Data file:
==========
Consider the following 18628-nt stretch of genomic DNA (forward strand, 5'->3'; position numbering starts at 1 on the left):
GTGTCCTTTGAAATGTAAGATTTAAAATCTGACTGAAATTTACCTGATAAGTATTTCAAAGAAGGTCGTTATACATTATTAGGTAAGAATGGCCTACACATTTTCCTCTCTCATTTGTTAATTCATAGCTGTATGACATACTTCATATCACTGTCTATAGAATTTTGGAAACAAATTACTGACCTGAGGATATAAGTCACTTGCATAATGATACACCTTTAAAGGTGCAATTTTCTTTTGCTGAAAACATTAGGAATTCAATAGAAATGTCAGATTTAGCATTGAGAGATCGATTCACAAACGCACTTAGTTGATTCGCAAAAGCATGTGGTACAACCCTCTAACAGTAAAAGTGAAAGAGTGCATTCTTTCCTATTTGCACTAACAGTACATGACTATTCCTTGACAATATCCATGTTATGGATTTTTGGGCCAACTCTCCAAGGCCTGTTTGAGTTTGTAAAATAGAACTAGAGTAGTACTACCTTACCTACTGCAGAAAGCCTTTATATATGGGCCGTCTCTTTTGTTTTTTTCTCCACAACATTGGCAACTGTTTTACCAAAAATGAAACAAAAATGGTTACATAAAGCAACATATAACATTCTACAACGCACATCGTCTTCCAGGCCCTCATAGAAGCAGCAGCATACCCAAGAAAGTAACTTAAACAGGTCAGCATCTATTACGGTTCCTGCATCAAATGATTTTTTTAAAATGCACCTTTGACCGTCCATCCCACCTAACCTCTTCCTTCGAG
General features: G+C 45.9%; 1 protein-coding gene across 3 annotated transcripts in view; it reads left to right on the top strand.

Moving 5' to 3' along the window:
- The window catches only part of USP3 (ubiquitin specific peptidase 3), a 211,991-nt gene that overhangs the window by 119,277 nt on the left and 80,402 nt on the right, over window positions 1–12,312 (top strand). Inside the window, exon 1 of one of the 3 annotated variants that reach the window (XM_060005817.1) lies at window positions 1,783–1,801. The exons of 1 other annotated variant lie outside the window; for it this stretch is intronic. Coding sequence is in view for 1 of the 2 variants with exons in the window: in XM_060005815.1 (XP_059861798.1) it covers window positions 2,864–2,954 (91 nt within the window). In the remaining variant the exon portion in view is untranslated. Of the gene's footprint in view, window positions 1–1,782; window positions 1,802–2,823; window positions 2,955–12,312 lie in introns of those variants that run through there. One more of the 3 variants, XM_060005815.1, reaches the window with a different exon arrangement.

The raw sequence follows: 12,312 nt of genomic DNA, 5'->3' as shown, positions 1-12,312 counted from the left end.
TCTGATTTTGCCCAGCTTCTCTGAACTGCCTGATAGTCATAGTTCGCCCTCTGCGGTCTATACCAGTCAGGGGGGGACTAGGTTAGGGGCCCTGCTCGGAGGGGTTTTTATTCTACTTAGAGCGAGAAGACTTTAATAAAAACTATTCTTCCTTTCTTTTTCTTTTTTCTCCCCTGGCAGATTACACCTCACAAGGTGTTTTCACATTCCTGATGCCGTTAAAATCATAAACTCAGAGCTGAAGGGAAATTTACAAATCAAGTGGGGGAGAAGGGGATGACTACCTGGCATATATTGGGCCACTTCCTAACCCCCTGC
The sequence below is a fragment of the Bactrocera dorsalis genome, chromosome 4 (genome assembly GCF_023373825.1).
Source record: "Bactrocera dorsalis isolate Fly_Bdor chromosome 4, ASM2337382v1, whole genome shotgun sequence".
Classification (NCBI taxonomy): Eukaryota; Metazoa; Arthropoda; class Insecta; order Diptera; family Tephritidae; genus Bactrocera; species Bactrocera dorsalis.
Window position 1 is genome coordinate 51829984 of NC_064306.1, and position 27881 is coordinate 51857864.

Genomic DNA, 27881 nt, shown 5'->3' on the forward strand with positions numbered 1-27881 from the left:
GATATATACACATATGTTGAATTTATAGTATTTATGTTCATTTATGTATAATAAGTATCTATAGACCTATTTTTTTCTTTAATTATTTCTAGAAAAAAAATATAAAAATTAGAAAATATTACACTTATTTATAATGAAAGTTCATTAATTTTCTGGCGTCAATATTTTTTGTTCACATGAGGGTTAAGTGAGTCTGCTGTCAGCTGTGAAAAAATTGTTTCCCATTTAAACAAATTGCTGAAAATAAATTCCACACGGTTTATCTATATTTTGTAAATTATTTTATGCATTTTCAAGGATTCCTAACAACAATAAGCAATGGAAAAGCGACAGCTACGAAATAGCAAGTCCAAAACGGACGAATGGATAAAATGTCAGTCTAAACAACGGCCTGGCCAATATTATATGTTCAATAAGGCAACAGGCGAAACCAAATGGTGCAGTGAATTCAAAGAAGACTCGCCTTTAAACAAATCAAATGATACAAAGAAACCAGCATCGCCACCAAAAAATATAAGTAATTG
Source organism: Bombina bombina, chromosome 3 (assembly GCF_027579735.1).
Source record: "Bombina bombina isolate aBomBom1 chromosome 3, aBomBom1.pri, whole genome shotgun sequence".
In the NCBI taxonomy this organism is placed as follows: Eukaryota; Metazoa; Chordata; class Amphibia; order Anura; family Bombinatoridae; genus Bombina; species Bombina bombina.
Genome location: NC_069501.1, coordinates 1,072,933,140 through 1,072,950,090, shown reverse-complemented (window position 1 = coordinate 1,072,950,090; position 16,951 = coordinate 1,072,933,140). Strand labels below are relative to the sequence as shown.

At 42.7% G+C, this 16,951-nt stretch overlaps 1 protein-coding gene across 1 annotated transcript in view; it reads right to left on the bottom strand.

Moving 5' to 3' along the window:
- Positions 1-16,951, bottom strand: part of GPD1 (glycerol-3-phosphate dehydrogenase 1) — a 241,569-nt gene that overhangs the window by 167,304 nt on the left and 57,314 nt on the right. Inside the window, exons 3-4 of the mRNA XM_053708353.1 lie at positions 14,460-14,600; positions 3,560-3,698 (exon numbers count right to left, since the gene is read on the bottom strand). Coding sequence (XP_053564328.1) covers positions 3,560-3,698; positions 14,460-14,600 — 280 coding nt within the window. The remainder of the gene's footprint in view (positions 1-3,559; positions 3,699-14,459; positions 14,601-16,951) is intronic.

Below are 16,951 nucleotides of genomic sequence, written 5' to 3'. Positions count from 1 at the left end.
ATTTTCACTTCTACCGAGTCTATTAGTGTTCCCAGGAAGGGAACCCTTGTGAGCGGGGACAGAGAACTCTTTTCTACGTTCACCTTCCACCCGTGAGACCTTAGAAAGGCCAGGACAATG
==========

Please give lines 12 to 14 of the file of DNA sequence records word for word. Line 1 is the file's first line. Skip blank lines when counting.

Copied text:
Genomic DNA, 27881 nt, shown 5'->3' on the forward strand with positions numbered 1-27881 from the left:
GATATATACACATATGTTGAATTTATAGTATTTATGTTCATTTATGTATAATAAGTATCTATAGACCTATTTTTTTCTTTAATTATTTCTAGAAAAAAAATATAAAAATTAGAAAATATTACACTTATTTATAATGAAAGTTCATTAATTTTCTGGCGTCAATATTTTTTGTTCACATGAGGGTTAAGTGAGTCTGCTGTCAGCTGTGAAAAAATTGTTTCCCATTTAAACAAATTGCTGAAAATAAATTCCACACGGTTTATCTATATTTTGTAAATTATTTTATGCATTTTCAAGGATTCCTAACAACAATAAGCAATGGAAAAGCGACAGCTACGAAATAGCAAGTCCAAAACGGACGAATGGATAAAATGTCAGTCTAAACAACGGCCTGGCCAATATTATATGTTCAATAAGGCAACAGGCGAAACCAAATGGTGCAGTGAATTCAAAGAAGACTCGCCTTTAAACAAATCAAATGATACAAAGAAACCAGCATCGCCACCAAAAAATATAAGTAATTG
Source organism: Bombina bombina, chromosome 3 (assembly GCF_027579735.1).